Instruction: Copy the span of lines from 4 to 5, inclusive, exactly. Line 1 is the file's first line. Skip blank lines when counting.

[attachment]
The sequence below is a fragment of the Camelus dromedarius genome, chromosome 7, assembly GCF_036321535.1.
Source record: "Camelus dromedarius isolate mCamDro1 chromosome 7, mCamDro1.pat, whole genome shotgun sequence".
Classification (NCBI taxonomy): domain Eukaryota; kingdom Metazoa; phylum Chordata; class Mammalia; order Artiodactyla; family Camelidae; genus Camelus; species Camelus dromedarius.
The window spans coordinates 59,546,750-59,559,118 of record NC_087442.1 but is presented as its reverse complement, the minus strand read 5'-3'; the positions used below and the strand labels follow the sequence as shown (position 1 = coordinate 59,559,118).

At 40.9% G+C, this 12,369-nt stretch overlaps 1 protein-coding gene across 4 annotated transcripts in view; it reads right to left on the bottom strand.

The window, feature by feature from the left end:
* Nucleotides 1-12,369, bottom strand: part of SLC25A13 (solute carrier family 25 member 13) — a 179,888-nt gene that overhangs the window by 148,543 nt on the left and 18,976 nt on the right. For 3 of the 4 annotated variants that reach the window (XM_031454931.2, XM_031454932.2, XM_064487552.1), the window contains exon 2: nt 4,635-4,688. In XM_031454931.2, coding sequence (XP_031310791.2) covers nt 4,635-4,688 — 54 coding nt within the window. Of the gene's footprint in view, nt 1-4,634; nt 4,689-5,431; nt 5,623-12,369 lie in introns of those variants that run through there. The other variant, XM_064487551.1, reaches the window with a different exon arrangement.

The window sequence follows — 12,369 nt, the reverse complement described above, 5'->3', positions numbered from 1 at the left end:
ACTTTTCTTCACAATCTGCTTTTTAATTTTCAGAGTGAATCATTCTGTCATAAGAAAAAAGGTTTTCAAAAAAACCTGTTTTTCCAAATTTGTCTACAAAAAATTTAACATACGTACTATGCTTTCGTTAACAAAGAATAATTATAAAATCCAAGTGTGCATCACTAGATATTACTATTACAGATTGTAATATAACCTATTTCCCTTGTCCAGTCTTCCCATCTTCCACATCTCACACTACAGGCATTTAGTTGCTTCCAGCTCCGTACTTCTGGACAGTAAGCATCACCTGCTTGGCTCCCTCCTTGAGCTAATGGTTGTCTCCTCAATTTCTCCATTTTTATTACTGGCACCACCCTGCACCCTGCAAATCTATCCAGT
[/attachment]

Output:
The window spans coordinates 59,546,750-59,559,118 of record NC_087442.1 but is presented as its reverse complement, the minus strand read 5'-3'; the positions used below and the strand labels follow the sequence as shown (position 1 = coordinate 59,559,118).

At 40.9% G+C, this 12,369-nt stretch overlaps 1 protein-coding gene across 4 annotated transcripts in view; it reads right to left on the bottom strand.